It’s the most wonderful time of the year - for holiday shopping and getting the best deals on the latest tech gadgets and gear. According to the 2020 U.S. Retail Holiday Trends Guide, the holiday shopping season will begin earlier this year. Brick-and-mortar sales will be down due to COVID and online retail sales will experience unprecedented growth.
Two of the biggest shopping days of the season - Black Friday and Cyber Monday - are just around the corner. Moms and dads will be searching for the hottest items on those letters kids send to Ole St Nick and their family's wish lists. Gone are the days when kids asked for barbie dolls, stuffed animals, toy trucks, and bicycles. Phones, tablets, game consoles, and interactive toys have replaced the traditional items that used to entertain young minds. Instead of elves hammering away at wooden cars, modern-day toy makers are integrating technology into their products to appeal to today’s tech-savvy kids with augmented reality, Bluetooth capabilities, and internet connectivity.
A University of Iowa study found that 90 percent of kids under the age of two had a moderate ability to use a tablet. While tablets and other interactive, connected devices can help kids learn, there are also heightened privacy risk factors to consider with any device that connects to the internet - especially those designed to appeal to kids. Any device or toy that contains cameras or microphones, has GPS, connects to the internet, or requests and stores data can potentially expose your kids or their information to trackers and hackers.
It’s a parent’s job to protect their kids - online and off. Even the founders of big tech take that job seriously. Apple founder Steve Jobs didn't let his kids use the iPad or any product their dad invented. In a 2104 article published by The New York Times, Jobs said "We limit how much technology our kids use at home." Other tech-savvy families that were interviewed for the Times piece also reported wanting to protect their children from the dangers of technology.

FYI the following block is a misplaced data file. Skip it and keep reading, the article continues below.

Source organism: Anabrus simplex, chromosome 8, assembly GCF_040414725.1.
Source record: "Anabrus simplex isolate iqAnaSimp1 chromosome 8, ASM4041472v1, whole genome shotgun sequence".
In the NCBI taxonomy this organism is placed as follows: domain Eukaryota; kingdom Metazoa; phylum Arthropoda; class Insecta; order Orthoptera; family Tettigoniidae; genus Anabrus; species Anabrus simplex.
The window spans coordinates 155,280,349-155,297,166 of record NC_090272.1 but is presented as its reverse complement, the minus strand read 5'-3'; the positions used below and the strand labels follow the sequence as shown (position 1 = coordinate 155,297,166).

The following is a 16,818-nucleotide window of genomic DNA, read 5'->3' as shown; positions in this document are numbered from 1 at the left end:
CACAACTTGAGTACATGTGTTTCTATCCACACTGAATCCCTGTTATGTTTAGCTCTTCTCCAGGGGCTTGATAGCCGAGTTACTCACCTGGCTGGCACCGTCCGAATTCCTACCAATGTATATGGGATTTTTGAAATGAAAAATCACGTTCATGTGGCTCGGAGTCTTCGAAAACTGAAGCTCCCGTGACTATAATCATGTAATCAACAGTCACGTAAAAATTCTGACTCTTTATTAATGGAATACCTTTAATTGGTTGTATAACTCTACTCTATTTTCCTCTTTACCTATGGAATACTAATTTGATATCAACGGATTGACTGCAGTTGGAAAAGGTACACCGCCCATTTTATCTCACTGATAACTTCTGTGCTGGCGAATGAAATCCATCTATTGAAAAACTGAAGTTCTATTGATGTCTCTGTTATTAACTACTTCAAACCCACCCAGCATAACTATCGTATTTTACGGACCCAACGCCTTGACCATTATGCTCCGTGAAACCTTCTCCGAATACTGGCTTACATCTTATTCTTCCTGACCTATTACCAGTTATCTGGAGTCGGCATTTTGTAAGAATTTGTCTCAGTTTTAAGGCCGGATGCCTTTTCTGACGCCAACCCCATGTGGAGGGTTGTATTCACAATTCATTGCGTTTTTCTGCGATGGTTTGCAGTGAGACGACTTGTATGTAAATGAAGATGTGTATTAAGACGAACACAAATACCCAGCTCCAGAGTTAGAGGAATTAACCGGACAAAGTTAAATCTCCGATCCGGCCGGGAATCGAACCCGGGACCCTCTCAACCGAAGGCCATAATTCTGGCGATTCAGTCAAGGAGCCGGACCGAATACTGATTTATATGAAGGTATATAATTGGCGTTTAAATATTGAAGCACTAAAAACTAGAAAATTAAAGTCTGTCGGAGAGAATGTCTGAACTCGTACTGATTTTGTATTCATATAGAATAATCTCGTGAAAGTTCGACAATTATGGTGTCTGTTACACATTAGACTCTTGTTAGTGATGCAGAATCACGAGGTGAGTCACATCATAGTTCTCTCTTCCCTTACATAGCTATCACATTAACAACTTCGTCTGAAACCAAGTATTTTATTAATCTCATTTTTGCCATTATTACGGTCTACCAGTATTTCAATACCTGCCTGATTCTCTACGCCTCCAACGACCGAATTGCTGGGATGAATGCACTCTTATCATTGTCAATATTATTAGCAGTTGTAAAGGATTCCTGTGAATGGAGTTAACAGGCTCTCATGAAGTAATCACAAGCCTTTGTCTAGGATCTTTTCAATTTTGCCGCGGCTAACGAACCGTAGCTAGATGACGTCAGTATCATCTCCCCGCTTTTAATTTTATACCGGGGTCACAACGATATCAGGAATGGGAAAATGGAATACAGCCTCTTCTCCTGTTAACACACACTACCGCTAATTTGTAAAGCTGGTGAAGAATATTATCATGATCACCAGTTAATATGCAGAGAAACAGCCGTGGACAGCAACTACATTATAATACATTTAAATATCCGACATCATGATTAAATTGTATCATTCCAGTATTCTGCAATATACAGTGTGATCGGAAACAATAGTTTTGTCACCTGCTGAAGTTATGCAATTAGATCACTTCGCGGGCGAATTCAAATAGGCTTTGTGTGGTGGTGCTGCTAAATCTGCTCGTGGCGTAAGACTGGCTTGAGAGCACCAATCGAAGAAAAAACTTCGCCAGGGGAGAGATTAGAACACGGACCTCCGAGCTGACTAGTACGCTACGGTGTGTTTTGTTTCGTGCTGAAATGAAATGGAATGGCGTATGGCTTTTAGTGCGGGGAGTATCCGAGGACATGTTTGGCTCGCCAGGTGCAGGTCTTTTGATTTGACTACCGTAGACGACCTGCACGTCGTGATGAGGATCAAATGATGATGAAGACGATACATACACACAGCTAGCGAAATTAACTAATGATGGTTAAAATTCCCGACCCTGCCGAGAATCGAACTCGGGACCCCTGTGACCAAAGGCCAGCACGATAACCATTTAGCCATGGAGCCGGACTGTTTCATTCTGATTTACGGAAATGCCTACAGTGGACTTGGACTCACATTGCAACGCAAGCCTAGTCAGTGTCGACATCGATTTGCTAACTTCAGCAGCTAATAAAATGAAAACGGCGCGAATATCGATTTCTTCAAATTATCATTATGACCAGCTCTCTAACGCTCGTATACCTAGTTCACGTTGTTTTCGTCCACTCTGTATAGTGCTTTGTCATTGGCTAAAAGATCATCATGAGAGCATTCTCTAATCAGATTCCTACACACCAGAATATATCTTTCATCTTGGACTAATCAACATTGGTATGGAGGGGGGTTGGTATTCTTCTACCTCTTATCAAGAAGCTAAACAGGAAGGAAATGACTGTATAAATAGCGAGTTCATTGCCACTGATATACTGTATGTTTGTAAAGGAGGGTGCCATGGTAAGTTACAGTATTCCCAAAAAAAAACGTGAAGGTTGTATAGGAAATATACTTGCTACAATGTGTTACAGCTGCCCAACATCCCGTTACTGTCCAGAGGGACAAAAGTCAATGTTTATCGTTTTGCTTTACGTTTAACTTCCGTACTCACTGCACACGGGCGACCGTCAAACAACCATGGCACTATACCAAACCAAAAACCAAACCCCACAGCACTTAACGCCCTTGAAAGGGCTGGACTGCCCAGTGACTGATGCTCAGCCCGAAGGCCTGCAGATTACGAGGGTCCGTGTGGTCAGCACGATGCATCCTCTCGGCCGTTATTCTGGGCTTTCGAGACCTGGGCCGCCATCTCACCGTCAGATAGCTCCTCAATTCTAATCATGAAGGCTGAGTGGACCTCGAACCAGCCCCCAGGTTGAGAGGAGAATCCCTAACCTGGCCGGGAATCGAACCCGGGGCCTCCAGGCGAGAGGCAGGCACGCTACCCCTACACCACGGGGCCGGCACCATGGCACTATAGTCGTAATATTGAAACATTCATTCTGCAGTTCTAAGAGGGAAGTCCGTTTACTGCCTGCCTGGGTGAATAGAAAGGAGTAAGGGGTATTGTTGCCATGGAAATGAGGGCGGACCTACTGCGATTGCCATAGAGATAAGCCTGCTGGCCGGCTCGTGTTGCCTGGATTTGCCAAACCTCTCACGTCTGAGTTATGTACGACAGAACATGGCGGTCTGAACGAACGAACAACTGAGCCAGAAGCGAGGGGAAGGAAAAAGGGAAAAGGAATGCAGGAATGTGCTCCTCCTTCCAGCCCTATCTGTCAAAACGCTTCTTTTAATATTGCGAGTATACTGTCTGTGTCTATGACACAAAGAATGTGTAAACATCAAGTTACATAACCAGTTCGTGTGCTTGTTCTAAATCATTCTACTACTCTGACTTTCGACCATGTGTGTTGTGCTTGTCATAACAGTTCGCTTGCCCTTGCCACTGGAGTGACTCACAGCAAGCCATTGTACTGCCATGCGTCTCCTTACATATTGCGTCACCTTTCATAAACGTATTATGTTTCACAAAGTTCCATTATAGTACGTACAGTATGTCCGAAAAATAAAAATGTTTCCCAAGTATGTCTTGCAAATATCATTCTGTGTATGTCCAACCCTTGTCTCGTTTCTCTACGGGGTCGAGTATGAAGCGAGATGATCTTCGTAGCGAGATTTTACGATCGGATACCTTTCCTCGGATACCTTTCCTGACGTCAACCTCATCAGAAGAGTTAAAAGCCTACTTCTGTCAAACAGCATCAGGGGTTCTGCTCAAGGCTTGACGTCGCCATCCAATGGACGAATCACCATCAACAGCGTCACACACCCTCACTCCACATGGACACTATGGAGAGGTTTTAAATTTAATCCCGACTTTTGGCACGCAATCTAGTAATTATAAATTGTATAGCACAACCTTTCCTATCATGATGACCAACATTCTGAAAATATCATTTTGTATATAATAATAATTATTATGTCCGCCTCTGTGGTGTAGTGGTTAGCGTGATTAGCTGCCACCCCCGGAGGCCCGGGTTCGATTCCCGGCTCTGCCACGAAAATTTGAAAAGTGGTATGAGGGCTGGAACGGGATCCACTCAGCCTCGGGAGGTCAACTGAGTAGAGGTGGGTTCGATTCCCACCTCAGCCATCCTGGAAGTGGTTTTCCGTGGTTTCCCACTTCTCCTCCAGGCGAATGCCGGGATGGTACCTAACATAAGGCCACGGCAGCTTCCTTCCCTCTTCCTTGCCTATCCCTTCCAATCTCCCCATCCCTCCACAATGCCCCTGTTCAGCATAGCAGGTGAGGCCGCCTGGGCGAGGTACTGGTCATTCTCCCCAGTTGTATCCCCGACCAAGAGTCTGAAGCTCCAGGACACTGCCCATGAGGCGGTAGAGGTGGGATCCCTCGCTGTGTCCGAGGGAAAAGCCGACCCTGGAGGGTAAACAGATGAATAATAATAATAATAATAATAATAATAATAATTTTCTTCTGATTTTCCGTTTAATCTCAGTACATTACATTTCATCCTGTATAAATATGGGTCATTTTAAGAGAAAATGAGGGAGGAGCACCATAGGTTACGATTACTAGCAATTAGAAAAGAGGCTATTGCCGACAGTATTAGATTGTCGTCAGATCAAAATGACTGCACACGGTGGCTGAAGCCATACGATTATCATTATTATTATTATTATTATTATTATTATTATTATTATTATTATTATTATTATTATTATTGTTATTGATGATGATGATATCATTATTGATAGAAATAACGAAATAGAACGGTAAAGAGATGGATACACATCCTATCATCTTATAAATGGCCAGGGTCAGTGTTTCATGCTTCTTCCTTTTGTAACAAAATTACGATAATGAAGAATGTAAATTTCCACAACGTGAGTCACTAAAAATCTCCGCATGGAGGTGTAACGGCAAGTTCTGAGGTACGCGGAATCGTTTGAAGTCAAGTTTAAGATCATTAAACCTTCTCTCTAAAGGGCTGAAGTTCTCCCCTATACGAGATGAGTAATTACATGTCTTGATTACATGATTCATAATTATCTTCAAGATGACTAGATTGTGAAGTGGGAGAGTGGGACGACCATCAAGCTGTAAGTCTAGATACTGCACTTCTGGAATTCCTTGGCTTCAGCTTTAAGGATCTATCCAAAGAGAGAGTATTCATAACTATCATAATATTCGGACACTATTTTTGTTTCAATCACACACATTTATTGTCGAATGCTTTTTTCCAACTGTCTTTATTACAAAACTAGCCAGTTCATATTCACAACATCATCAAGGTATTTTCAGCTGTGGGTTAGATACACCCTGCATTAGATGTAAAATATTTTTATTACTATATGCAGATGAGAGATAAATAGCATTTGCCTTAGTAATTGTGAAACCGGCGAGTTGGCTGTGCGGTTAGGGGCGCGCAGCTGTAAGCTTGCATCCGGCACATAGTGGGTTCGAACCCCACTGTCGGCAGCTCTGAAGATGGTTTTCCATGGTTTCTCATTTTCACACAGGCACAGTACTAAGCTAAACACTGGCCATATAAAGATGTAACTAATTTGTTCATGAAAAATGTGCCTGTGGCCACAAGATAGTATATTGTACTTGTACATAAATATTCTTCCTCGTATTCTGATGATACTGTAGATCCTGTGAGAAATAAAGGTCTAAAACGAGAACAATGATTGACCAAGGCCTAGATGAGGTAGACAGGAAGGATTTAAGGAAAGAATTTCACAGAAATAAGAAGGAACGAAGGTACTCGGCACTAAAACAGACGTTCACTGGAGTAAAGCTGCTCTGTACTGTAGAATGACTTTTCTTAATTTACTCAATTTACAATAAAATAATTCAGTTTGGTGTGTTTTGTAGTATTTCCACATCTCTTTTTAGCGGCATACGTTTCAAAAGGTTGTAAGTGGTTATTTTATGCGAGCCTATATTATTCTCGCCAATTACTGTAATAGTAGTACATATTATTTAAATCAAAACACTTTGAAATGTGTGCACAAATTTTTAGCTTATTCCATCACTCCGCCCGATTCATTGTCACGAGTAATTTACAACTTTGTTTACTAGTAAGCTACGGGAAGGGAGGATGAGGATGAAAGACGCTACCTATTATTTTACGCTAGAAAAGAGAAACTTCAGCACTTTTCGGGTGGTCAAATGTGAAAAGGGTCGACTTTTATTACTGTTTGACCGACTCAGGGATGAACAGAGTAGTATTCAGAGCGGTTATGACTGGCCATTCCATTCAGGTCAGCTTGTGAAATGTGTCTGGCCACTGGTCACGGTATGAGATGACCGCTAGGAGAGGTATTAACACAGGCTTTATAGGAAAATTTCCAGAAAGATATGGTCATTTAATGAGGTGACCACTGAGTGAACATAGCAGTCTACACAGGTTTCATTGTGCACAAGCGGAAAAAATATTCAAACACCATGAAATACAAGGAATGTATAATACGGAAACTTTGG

In 2017, Microsoft founder Bill Gates told a British newspaper that he didn’t give his kids cell phones until they were 14, saying “smartphones and related devices were useful for homework and staying in touch with friends, but had the potential for excess.”
Rich Stokes, CEO/Founder of Winston and a parent, left his former position in advertising after realizing it ceased to be about consumers and became more about finding novel ways to extract their personal data from computers, phones, and smart homes - and toys. He started Winston Privacy because he didn’t want Big Tech following your kids around, profiling them, pushing their buttons from cradle to grave...and collecting their personal data.
“I didn’t want my kids - or anyone else’s - growing up in a surveillance state.” ~ Richard Stokes
Read more about what drove Rich away from the advertising industry and into the data privacy rabbit hole here.
Following are some tips you can take to protect your kids from the risks of data exposure when using IoT devices so they can have a merry but safe holiday season:
In addition to scrambling your IP address, blocking ads and tracking filters on all the devices connected to your home network, Winston has two different parental control filters: Winston Parental Control and JRummy Parental Control. Both of these filters block access to adult and gambling sites to include ads they may post across the internet. These filters can be activated by going to Filters in the dashboard, scroll to the bottom and click on Advanced Filters to locate the Parental Control Filters and check the boxes next to them.
Even if you follow all of the above tips, limiting use of these devices and parental supervision are the most effective measures you can take to keep your child safe when using any connected devices.